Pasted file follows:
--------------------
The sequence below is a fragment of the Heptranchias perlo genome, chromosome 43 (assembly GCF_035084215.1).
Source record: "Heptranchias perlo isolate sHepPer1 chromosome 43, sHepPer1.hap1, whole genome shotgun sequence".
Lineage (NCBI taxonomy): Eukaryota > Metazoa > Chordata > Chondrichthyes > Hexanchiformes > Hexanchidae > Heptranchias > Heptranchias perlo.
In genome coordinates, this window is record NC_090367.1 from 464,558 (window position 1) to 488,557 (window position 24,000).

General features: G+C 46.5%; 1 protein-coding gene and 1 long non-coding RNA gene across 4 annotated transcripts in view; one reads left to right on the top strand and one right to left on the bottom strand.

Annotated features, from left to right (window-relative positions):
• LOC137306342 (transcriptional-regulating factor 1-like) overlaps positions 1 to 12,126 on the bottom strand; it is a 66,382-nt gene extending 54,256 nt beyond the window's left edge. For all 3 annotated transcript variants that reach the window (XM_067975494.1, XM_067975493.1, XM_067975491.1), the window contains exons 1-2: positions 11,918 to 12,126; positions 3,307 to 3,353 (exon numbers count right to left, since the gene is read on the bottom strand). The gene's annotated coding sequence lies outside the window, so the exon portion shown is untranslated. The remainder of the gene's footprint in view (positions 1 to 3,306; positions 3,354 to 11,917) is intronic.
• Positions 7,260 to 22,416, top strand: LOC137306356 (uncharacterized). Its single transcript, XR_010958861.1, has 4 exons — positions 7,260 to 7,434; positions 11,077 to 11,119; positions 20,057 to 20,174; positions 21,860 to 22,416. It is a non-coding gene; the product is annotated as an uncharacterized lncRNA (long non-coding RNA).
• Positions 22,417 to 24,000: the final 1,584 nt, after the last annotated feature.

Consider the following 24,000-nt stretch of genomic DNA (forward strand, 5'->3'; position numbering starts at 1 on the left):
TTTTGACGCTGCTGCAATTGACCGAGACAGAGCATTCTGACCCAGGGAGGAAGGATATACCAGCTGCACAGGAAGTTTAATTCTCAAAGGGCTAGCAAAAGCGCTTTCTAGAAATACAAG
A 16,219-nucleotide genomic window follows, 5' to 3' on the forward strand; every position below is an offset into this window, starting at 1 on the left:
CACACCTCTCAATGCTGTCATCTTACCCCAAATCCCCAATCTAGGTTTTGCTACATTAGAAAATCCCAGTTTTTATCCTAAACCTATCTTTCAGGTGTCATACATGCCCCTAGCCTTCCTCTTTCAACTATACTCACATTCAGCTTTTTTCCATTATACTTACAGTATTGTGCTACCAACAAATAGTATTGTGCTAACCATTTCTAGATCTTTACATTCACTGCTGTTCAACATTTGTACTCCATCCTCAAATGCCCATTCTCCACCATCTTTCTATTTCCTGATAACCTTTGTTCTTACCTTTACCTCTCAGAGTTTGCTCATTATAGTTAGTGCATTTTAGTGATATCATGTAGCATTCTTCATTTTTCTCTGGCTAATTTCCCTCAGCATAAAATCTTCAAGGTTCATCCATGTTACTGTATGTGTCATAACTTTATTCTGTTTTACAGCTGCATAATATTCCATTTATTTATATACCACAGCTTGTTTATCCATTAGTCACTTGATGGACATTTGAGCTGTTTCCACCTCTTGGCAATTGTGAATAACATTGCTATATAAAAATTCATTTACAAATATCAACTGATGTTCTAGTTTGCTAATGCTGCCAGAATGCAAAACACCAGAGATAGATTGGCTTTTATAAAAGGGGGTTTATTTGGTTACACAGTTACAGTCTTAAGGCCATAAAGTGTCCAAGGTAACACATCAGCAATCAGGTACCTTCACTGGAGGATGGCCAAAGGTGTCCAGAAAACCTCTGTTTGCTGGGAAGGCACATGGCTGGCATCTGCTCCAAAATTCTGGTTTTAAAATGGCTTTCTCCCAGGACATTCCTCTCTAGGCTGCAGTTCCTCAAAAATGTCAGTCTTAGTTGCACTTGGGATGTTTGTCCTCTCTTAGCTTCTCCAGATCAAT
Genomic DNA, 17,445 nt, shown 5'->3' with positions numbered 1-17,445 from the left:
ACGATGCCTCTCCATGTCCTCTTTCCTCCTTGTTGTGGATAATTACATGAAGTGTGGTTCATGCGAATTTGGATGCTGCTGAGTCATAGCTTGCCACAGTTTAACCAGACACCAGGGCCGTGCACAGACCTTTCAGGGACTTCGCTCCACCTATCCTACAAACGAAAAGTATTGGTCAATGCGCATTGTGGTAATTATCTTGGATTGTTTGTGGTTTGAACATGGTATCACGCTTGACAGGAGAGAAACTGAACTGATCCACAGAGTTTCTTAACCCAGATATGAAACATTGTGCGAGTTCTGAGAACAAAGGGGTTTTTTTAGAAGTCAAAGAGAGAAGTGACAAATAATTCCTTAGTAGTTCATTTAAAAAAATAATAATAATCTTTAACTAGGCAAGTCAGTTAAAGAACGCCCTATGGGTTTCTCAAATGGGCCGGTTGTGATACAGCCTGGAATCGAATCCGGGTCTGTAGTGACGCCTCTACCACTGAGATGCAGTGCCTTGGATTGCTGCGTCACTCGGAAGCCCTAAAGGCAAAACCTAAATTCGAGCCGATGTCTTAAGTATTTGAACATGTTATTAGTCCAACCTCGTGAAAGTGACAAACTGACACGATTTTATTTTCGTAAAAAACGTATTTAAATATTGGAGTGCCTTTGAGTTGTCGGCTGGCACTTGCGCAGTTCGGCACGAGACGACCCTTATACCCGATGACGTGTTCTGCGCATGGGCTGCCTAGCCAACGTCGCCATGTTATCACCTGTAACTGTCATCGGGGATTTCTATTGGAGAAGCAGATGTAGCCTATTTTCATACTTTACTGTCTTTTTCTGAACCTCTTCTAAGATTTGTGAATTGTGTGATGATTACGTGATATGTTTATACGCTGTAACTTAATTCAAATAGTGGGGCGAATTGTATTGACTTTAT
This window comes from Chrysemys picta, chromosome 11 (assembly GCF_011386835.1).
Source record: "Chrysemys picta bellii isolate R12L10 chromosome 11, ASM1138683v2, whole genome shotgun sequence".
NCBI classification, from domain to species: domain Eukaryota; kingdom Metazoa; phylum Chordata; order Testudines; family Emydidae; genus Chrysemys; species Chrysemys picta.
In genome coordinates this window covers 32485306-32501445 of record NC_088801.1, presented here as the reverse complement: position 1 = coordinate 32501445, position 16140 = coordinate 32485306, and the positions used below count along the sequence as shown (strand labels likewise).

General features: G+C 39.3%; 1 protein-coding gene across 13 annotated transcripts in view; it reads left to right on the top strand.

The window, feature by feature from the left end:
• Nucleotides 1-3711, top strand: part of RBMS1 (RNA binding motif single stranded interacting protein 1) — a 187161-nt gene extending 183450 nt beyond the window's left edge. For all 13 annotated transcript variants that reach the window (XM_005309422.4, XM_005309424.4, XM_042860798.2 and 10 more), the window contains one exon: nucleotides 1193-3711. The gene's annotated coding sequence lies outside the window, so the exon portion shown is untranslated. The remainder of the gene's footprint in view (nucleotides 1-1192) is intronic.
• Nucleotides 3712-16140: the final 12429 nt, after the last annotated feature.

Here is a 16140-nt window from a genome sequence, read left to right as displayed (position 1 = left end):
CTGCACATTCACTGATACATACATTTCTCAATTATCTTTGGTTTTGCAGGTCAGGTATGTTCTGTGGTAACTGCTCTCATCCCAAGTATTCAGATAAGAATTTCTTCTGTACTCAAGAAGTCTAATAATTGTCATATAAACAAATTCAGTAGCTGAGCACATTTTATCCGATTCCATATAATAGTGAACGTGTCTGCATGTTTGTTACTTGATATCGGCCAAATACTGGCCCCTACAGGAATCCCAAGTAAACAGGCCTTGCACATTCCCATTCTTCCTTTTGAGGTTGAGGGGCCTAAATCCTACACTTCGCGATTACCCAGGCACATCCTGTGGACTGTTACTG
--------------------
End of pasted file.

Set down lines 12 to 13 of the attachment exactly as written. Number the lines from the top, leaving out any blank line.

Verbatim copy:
A 16,219-nucleotide genomic window follows, 5' to 3' on the forward strand; every position below is an offset into this window, starting at 1 on the left:
CACACCTCTCAATGCTGTCATCTTACCCCAAATCCCCAATCTAGGTTTTGCTACATTAGAAAATCCCAGTTTTTATCCTAAACCTATCTTTCAGGTGTCATACATGCCCCTAGCCTTCCTCTTTCAACTATACTCACATTCAGCTTTTTTCCATTATACTTACAGTATTGTGCTACCAACAAATAGTATTGTGCTAACCATTTCTAGATCTTTACATTCACTGCTGTTCAACATTTGTACTCCATCCTCAAATGCCCATTCTCCACCATCTTTCTATTTCCTGATAACCTTTGTTCTTACCTTTACCTCTCAGAGTTTGCTCATTATAGTTAGTGCATTTTAGTGATATCATGTAGCATTCTTCATTTTTCTCTGGCTAATTTCCCTCAGCATAAAATCTTCAAGGTTCATCCATGTTACTGTATGTGTCATAACTTTATTCTGTTTTACAGCTGCATAATATTCCATTTATTTATATACCACAGCTTGTTTATCCATTAGTCACTTGATGGACATTTGAGCTGTTTCCACCTCTTGGCAATTGTGAATAACATTGCTATATAAAAATTCATTTACAAATATCAACTGATGTTCTAGTTTGCTAATGCTGCCAGAATGCAAAACACCAGAGATAGATTGGCTTTTATAAAAGGGGGTTTATTTGGTTACACAGTTACAGTCTTAAGGCCATAAAGTGTCCAAGGTAACACATCAGCAATCAGGTACCTTCACTGGAGGATGGCCAAAGGTGTCCAGAAAACCTCTGTTTGCTGGGAAGGCACATGGCTGGCATCTGCTCCAAAATTCTGGTTTTAAAATGGCTTTCTCCCAGGACATTCCTCTCTAGGCTGCAGTTCCTCAAAAATGTCAGTCTTAGTTGCACTTGGGATGTTTGTCCTCTCTTAGCTTCTCCAGATCAAT